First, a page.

March 15, 2005
After a long break in my series of the little enhancements in ColdFusion MX 7 (CFMX 7 Little Things), I am back today with another article, this time with the Hash function.
In versions of ColdFusion prior to 7, the Hash function used the MD5 algorithm to generate hash values. In version 7 you can specify which algorithm to use, and the new choices are:
- SHA - Generates a 28 character hash string using the Secure Hash Standard SHA-1 algorithm
- SHA-256 - Generates a 44 character hash string using the SHA-256 algorithm
- SHA-384 - Generates a 64 character hash string using the SHA-384 algorithm
- SHA-512 - Generates a 88 character hash string using the SHA-512 algorithm
Here's a code example that generates an 88 character hash, which is pretty large:
CF 7 Also adds an encoding argument, which according to the docs:
Must be a character encoding name recognized by the Java runtime. The default value is the value specified by the defaultCharset entry in the neo-runtime.xml file, which is normally UTF-8
The Hash function is most commonly used as a one way encryption for passwords. If you don't want to store a users password in your database in plain text, you can store the Hash of the password. Then when the user logs in instead of comparing the password with a value from your database, you compare a Hash of the input password, with the Hash of the users password in the database.
There is no known way to reverse a hash, so if your user forgets their password, you cannot email it to them, you have to come up with another way to authenticate the user (secret questions is one good way), in order to reset the password.
Trackback Address: 270/04E77F1F511D5F7C98AE4448317FE774
Note that in addition to the new hashes listed, you can still specify MD5 (which is the default) to use the same algorithm as prior versions of CF. It's helpful to be able to specify the default, because it will allow you to store the hash algorithm in the database for a given password, and then migrate passwords to a different hash algorithm as they are updated, for example.
One other thing to have developers consider is using a salt (a random string stored in an additional db column, and prepended to the password before hashing) along with the Hash.
Salting the password before hashing it makes it virtually impossible to launch a successful dictionary style attack against the hashed password values stored in the database because an attacker would have to try all of the possible salt values for each hash value in their dictionary. For example, if you use a 12-character string consisting of upper case letters from A to Z, there are 26^12 possible salt combinations for each password.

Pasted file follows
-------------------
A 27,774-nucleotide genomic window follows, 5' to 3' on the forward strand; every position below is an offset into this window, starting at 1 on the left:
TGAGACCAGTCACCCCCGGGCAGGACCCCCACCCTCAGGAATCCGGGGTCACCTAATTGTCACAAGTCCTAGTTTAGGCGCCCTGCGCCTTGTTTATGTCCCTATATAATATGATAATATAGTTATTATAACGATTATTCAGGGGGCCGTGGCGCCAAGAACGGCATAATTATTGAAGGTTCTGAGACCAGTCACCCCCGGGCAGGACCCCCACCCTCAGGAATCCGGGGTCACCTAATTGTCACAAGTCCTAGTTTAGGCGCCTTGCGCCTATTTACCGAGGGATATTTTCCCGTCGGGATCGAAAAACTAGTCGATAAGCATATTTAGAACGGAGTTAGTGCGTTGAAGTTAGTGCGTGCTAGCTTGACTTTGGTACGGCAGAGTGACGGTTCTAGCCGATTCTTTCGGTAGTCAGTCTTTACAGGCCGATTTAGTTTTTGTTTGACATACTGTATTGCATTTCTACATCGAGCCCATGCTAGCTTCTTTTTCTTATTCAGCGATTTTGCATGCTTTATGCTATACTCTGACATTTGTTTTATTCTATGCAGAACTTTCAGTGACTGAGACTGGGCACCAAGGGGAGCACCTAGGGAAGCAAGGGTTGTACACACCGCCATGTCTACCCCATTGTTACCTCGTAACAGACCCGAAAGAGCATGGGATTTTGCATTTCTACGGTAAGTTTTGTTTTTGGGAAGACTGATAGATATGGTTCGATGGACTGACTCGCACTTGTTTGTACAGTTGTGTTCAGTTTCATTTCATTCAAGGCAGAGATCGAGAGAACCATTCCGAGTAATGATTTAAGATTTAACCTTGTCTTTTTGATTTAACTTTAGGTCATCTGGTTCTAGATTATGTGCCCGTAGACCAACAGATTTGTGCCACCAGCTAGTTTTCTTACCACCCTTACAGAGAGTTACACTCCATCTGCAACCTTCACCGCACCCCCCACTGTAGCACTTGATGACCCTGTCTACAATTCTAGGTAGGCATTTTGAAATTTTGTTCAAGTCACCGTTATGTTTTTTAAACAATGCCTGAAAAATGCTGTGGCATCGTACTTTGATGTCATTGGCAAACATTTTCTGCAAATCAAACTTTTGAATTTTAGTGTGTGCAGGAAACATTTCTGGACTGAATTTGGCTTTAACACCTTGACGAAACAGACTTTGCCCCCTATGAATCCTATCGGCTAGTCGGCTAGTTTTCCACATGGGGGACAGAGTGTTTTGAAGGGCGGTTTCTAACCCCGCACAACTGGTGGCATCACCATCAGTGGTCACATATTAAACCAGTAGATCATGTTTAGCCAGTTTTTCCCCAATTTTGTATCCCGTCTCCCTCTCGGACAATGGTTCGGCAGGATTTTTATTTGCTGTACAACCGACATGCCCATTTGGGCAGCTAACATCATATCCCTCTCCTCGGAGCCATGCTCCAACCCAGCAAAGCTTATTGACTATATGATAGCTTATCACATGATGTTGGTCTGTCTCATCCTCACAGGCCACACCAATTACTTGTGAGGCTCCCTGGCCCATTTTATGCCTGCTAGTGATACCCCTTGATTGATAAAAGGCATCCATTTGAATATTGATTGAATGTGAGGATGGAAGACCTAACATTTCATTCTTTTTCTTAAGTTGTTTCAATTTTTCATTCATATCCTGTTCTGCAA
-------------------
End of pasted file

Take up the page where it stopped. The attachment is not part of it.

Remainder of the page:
Rob that is a great idea, i've never heard of that. The attacker would not necessarily even know if the hash had been salted. Thanks for the tip.
Ryan, an attacker will know salt is being used, because they'll see the 'salt' column in the table. But that's fairly irrelevant, and may actually deter the attacker from continuing, because the chance of success is so greatly reduced.
You actually can reverse a hash...but it takes some time. See http://passcracking.com/. The site uses Rainbow tables (http://www.antsight.com/zsl/rainbowcrack/) as outlined by Philippe Oechslin's faster time-memory trade-off technique. Generating the tables takes forever (several days), but once you get them created, cracking a hash (of the MD5 variety) takes less than half-an-hour.
I think hashing is a very good technique for making it more difficult for attackers to get data, but I've seen developers lean on this as a crutch thinking their passwords are safe. I'm not an alarmist, but hashing passwords is just one part of keeping your information safe. Monitoring your server, enforcing proper folder-level security, and a general understanding of how hackers perform their attacks is the best way to keep your data safe.
I've been using randomly generated salt values (like Rob described) since CF5. If anyone would like a copy of the code I'd be happy to share it.
Hey Jeff, I'd certainly be interested in knowing more!
Wayne, it would be more accurate to say that you can get potential values for the hash rather than say that you can reverse it. It's a small, but important difference.
SHA-512 generates a 128 byte character sequence
People can use a site like http://www.hashreverse.com in order to do a lookup of the md5. When your password is something like billy123, it takes a fraction of a second to look up.
As an admin, it would behoove you to do something like this: "md5(Password & Salt) & Salt)" so that it is much more unlikely that your users' passwords are stored precomputed in a database someplace.
I tried many different things, but sha1 results in 40 characters (I need the 28 you mention in your article).
Any idea why this is and how to keep it to 28 characters?
Hi Any one have the idea how to encode any string into 88 char ex ->input aa output QMVVmHphUFduLwH0nFj751jAyrZdghNUxcg0PPKuziuTja7ZE9tf5YO488ciQJ2Wee9cXE86SidVNkz2WmjKnw== Is this base 64 encription or SHA1? please hlep me out